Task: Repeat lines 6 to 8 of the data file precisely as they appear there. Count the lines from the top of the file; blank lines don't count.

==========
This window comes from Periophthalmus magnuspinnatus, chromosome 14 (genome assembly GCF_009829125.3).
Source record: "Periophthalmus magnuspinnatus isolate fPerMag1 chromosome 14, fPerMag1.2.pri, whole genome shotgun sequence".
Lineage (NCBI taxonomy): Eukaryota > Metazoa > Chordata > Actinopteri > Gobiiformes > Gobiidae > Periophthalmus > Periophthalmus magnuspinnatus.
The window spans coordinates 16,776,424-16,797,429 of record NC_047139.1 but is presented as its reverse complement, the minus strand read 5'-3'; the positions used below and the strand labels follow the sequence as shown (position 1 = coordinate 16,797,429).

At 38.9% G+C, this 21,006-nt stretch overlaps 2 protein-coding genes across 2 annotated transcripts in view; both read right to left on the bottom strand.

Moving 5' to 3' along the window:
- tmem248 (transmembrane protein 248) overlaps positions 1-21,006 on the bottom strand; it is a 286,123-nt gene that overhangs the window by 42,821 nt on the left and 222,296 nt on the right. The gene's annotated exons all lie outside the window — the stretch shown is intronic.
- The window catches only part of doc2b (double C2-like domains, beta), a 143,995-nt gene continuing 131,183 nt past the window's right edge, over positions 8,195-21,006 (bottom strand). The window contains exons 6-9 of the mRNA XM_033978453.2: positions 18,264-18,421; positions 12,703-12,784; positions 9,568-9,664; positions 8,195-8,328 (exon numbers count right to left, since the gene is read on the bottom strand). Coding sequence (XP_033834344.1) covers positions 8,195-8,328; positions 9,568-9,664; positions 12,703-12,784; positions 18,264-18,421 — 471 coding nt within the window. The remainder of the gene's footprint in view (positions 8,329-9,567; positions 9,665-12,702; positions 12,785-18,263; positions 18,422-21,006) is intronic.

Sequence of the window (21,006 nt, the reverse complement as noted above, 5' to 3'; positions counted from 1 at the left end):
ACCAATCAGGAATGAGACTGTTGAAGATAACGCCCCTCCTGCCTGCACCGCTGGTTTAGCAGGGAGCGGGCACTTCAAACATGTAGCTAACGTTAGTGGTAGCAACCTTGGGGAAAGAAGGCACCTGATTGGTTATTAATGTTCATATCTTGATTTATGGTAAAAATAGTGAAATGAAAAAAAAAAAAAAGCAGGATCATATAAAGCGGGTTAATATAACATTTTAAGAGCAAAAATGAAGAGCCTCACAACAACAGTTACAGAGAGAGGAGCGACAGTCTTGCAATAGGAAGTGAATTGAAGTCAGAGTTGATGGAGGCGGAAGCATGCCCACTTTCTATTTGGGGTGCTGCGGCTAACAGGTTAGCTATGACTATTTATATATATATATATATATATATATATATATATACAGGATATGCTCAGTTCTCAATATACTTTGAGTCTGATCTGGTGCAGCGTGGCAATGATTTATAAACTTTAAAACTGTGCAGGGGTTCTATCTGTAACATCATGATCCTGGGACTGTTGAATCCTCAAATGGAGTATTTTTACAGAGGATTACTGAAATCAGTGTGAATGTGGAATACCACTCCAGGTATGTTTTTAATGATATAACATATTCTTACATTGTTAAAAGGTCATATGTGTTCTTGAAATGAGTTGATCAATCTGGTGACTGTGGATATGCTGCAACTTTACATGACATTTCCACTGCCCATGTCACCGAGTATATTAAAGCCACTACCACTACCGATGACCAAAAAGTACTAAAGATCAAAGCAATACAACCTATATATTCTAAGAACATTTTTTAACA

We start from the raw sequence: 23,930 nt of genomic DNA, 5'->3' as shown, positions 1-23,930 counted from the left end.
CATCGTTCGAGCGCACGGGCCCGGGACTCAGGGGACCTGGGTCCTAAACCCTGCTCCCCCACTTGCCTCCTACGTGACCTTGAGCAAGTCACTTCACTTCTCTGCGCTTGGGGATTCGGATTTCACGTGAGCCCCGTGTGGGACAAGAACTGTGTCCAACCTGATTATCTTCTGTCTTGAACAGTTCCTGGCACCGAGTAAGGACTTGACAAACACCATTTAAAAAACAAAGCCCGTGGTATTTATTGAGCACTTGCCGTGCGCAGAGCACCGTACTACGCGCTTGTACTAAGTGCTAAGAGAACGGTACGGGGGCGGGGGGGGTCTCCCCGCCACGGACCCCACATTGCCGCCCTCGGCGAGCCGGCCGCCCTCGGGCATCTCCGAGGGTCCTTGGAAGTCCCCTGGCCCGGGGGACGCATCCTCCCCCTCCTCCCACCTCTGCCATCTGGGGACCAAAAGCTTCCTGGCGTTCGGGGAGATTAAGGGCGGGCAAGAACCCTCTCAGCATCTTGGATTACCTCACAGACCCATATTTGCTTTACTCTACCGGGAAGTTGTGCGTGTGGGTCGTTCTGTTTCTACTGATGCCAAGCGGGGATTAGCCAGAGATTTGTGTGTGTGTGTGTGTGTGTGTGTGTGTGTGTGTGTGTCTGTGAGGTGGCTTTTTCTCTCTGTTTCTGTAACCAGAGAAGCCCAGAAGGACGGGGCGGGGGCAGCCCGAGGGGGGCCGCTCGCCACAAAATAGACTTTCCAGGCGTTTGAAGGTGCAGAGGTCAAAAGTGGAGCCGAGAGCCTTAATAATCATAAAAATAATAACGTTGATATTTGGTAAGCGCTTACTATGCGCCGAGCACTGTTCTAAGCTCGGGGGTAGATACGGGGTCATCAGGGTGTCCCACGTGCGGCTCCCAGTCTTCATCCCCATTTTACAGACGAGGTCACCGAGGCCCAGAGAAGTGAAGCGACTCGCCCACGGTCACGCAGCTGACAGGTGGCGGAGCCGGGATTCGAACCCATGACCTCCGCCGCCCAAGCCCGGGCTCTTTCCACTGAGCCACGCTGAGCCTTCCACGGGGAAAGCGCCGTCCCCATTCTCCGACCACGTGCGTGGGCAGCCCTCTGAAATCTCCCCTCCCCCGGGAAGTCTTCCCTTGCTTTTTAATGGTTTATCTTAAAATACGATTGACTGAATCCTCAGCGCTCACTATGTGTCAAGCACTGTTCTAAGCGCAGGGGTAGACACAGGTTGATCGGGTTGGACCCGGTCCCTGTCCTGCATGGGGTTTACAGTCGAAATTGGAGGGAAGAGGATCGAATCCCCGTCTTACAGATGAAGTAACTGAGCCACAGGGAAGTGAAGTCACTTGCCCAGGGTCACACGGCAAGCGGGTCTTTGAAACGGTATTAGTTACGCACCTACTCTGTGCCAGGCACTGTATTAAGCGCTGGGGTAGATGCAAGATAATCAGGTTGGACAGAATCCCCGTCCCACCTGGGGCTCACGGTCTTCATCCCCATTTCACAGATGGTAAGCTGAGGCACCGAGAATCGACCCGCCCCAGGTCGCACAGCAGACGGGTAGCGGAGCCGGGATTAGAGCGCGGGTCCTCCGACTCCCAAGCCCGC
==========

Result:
Moving 5' to 3' along the window:
- tmem248 (transmembrane protein 248) overlaps positions 1-21,006 on the bottom strand; it is a 286,123-nt gene that overhangs the window by 42,821 nt on the left and 222,296 nt on the right. The gene's annotated exons all lie outside the window — the stretch shown is intronic.
- The window catches only part of doc2b (double C2-like domains, beta), a 143,995-nt gene continuing 131,183 nt past the window's right edge, over positions 8,195-21,006 (bottom strand). The window contains exons 6-9 of the mRNA XM_033978453.2: positions 18,264-18,421; positions 12,703-12,784; positions 9,568-9,664; positions 8,195-8,328 (exon numbers count right to left, since the gene is read on the bottom strand). Coding sequence (XP_033834344.1) covers positions 8,195-8,328; positions 9,568-9,664; positions 12,703-12,784; positions 18,264-18,421 — 471 coding nt within the window. The remainder of the gene's footprint in view (positions 8,329-9,567; positions 9,665-12,702; positions 12,785-18,263; positions 18,422-21,006) is intronic.